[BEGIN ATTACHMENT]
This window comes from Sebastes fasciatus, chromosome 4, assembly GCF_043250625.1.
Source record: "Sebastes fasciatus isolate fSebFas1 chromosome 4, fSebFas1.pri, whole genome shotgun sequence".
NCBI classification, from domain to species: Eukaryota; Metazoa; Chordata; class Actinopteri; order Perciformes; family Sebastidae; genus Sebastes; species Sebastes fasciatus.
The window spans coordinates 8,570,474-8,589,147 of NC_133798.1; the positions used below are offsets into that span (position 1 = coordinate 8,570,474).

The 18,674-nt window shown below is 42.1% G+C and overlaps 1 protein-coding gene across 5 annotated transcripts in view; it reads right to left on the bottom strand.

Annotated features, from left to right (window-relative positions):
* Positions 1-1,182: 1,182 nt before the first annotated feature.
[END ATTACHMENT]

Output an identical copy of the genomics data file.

This window comes from Sebastes fasciatus, chromosome 4, assembly GCF_043250625.1.
Source record: "Sebastes fasciatus isolate fSebFas1 chromosome 4, fSebFas1.pri, whole genome shotgun sequence".
NCBI classification, from domain to species: Eukaryota; Metazoa; Chordata; class Actinopteri; order Perciformes; family Sebastidae; genus Sebastes; species Sebastes fasciatus.
The window spans coordinates 8,570,474-8,589,147 of NC_133798.1; the positions used below are offsets into that span (position 1 = coordinate 8,570,474).

The 18,674-nt window shown below is 42.1% G+C and overlaps 1 protein-coding gene across 5 annotated transcripts in view; it reads right to left on the bottom strand.

Annotated features, from left to right (window-relative positions):
* Positions 1-1,182: 1,182 nt before the first annotated feature.